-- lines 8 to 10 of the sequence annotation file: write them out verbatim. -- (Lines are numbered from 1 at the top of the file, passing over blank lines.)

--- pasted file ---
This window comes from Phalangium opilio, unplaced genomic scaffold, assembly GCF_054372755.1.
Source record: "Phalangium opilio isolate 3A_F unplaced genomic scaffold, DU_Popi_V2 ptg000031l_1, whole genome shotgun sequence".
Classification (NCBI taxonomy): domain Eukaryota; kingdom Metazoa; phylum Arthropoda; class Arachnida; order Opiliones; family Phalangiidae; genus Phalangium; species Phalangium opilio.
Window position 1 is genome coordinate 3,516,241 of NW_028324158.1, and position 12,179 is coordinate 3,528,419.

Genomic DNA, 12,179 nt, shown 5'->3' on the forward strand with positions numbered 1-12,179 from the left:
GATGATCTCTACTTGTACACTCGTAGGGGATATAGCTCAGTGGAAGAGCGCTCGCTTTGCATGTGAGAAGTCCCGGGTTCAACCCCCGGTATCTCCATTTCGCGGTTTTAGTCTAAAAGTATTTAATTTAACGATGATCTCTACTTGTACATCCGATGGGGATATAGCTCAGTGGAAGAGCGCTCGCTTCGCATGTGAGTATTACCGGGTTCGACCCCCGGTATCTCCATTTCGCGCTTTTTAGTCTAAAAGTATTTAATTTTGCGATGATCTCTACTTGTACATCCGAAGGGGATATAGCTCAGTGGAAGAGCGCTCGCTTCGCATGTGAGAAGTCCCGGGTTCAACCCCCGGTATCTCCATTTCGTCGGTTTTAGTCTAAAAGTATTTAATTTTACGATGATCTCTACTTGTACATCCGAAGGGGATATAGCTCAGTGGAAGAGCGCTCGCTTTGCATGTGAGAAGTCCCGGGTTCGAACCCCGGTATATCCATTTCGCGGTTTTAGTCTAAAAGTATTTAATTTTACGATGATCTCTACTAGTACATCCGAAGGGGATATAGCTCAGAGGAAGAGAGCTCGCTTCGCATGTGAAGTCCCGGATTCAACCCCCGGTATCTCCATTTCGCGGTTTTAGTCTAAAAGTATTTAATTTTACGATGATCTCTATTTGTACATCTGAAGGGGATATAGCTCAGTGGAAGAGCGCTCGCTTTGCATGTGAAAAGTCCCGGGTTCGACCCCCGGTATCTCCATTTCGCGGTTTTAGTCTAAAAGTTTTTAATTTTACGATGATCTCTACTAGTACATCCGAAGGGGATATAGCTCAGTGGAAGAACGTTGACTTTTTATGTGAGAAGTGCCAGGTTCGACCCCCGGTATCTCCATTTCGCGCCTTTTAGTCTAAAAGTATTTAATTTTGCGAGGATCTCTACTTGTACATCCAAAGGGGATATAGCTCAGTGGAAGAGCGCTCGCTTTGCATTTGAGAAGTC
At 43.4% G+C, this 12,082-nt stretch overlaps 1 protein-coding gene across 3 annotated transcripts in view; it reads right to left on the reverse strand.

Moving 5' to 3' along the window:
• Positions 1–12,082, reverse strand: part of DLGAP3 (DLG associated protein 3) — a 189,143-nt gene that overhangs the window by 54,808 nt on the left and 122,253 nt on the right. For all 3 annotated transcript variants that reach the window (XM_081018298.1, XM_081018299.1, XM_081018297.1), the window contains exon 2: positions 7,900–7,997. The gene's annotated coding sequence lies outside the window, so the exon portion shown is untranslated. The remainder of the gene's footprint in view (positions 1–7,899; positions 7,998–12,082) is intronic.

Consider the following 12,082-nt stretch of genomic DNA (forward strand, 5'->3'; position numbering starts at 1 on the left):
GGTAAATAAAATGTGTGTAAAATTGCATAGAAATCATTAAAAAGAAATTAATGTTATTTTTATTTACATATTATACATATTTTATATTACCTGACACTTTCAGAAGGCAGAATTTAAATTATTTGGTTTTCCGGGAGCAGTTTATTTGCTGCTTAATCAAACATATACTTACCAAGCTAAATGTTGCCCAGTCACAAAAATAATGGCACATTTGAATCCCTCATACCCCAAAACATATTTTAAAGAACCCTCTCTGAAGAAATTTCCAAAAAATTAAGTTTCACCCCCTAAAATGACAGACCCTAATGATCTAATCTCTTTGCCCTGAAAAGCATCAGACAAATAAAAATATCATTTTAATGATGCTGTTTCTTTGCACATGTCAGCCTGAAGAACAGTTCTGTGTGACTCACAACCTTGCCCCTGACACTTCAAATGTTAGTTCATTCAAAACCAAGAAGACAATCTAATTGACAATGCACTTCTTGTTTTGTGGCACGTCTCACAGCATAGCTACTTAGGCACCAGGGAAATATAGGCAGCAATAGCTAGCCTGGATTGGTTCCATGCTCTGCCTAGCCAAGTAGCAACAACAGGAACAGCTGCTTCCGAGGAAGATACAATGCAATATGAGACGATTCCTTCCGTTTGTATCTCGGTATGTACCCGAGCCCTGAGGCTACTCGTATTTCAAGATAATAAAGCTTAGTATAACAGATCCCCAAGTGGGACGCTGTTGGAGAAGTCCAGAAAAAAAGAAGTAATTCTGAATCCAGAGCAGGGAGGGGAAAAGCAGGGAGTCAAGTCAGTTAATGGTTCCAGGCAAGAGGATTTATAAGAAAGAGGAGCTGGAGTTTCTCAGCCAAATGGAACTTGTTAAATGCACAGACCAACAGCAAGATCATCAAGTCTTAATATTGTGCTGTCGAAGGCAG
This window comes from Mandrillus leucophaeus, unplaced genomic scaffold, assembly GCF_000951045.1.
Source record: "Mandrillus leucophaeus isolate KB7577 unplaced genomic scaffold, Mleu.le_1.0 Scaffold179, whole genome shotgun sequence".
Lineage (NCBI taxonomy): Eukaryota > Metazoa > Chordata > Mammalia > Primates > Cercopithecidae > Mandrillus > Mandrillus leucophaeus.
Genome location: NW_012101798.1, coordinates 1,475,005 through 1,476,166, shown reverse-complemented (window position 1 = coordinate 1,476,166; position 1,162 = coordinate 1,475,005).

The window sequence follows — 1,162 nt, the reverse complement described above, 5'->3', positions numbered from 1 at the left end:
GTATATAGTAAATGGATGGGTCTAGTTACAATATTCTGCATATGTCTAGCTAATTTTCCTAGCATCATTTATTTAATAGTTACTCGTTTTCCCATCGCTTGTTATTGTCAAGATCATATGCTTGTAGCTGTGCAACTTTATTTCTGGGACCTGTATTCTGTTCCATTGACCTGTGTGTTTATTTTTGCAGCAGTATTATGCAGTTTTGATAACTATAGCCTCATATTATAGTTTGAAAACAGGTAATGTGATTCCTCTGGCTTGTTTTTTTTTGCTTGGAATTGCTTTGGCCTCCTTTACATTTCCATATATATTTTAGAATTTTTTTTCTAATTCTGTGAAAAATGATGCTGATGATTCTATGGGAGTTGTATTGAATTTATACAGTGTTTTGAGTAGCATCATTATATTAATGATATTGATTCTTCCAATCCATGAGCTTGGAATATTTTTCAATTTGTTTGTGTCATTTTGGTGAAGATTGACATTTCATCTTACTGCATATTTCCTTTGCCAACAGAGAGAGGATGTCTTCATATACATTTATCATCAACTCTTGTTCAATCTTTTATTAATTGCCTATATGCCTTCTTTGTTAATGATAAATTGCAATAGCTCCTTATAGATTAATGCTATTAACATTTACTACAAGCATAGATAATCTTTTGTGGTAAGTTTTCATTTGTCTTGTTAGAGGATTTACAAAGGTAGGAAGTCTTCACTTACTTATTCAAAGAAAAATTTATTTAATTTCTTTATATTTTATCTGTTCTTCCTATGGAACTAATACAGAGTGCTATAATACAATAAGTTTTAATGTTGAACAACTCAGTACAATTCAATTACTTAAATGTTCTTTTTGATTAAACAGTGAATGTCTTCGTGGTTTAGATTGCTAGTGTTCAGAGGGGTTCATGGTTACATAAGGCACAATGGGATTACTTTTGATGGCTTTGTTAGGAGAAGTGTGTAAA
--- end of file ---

Moving 5' to 3' along the window:
• Positions 1–12,082, reverse strand: part of DLGAP3 (DLG associated protein 3) — a 189,143-nt gene that overhangs the window by 54,808 nt on the left and 122,253 nt on the right. For all 3 annotated transcript variants that reach the window (XM_081018298.1, XM_081018299.1, XM_081018297.1), the window contains exon 2: positions 7,900–7,997. The gene's annotated coding sequence lies outside the window, so the exon portion shown is untranslated. The remainder of the gene's footprint in view (positions 1–7,899; positions 7,998–12,082) is intronic.

Consider the following 12,082-nt stretch of genomic DNA (forward strand, 5'->3'; position numbering starts at 1 on the left):